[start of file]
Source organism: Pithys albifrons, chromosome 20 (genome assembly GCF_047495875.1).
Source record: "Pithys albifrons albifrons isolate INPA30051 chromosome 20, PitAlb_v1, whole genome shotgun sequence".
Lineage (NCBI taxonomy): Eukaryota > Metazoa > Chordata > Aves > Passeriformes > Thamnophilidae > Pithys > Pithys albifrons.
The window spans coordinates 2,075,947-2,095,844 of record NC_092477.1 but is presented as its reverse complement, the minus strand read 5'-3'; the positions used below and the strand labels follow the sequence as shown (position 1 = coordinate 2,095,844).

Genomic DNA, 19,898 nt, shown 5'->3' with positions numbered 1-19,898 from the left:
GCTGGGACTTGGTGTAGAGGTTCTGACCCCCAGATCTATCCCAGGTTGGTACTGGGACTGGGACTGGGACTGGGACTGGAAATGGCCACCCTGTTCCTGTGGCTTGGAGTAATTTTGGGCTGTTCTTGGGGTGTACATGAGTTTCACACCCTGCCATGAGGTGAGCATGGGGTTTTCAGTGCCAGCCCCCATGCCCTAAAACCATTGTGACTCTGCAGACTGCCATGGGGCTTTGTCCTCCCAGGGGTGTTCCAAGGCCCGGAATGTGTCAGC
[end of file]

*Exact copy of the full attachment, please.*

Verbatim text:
Source organism: Pithys albifrons, chromosome 20 (genome assembly GCF_047495875.1).
Source record: "Pithys albifrons albifrons isolate INPA30051 chromosome 20, PitAlb_v1, whole genome shotgun sequence".
Lineage (NCBI taxonomy): Eukaryota > Metazoa > Chordata > Aves > Passeriformes > Thamnophilidae > Pithys > Pithys albifrons.
The window spans coordinates 2,075,947-2,095,844 of record NC_092477.1 but is presented as its reverse complement, the minus strand read 5'-3'; the positions used below and the strand labels follow the sequence as shown (position 1 = coordinate 2,095,844).

Genomic DNA, 19,898 nt, shown 5'->3' with positions numbered 1-19,898 from the left:
GCTGGGACTTGGTGTAGAGGTTCTGACCCCCAGATCTATCCCAGGTTGGTACTGGGACTGGGACTGGGACTGGGACTGGAAATGGCCACCCTGTTCCTGTGGCTTGGAGTAATTTTGGGCTGTTCTTGGGGTGTACATGAGTTTCACACCCTGCCATGAGGTGAGCATGGGGTTTTCAGTGCCAGCCCCCATGCCCTAAAACCATTGTGACTCTGCAGACTGCCATGGGGCTTTGTCCTCCCAGGGGTGTTCCAAGGCCCGGAATGTGTCAGC